The poem opens with a question: “What happens to a dream deferred?” It continues with more questions – “Does it dry up” or “fester”? – before concluding with the ominous line “Or does it explode?”
Given the poem’s title of ‘Harlem’, Hughes seems to suggest that the phenomenon of the “dream deferred” is something particular to this neighborhood, which was predominantly Black American at the time. This speaks to Benny Russell’s experiences, as his own dreams of success as a writer are “deferred” due to the prejudices of the era. At one point, Russell’s editor tells him to “put [his story] in a drawer for fifty years or however long it takes the human race to become colorblind.”
Just as Hughes’ poem suggests, Benny Russell feels trapped by having his “dream deferred”. Everywhere he looks he is confronted by questions, with no hope of answers or a way forward. His own ending mirrors that of the poem, as he suffers the ‘explosion’ of a nervous breakdown.
Benny Russell’s experience is also closely related to that of another Harlem writer of the time – Zora Neale Hurston, who is best-known for her 1937 novel Their Eyes Were Watching God.
Despite her success as a writer, Hurston often had trouble getting her work published. Later in her career, she submitted two manuscripts featuring African-American characters to her publisher – both of which were rejected. It was only when she wrote a new manuscript, featuring white characters, that her publisher agreed to go ahead with the book.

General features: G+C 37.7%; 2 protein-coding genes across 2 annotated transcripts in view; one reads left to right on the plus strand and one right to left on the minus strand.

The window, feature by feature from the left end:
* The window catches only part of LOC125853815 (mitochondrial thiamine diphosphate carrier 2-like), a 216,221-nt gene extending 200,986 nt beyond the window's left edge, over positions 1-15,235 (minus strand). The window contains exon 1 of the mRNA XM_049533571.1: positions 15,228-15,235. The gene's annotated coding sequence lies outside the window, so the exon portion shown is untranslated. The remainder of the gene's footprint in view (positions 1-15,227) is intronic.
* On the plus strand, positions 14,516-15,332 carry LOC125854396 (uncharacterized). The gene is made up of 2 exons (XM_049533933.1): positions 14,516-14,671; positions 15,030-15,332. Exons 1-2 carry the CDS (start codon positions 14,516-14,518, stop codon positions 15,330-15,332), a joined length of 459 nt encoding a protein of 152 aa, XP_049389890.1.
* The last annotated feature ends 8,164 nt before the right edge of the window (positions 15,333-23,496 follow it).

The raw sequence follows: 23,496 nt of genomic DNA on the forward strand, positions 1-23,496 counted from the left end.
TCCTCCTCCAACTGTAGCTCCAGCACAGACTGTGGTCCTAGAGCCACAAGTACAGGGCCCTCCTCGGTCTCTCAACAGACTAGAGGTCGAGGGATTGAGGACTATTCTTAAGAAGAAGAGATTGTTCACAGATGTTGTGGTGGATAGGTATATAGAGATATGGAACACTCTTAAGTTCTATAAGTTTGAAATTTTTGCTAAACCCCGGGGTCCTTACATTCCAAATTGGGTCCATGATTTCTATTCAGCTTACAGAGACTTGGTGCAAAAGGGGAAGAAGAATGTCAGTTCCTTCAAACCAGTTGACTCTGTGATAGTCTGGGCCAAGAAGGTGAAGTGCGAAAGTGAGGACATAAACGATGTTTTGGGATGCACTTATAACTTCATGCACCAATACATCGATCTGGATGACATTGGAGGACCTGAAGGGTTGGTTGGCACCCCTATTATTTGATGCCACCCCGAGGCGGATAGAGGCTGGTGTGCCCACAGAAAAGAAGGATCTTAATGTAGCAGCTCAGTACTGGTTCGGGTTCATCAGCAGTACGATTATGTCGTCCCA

This real experience directly mirrors that of Benny Russell in "Far Beyond the Stars." His Deep Space Nine story is rejected by his editor for featuring “a colored captain” and he is given an ultimatum – “You want me to publish it? Then make the captain white.”
Though none of Hurston’s books are visible in the final cut of the episode, Benny Russell does mention her name during a discussion with his editor, suggesting that she too is part of his library.
Another writer Benny Russell mentions is Richard Wright, and, more specifically, his novel Native Son. This book is one of those in Russell’s apartment, though it is only partially visible on screen for a split second.
Published in 1940, the book was controversial at the time, and remains a challenging read today due to its graphic violence. However, the themes of the novel align closely with those of "Far Beyond the Stars."
Specifically, Wright’s Native Son suggests that there were only two ways African-Americans could respond to their mistreatment in society at the time – to accept it, or to become outlaws waiting for the axe to fall. This duality is reflected in the episode by two friends of Benny Russell’s – Willie and Jimmy.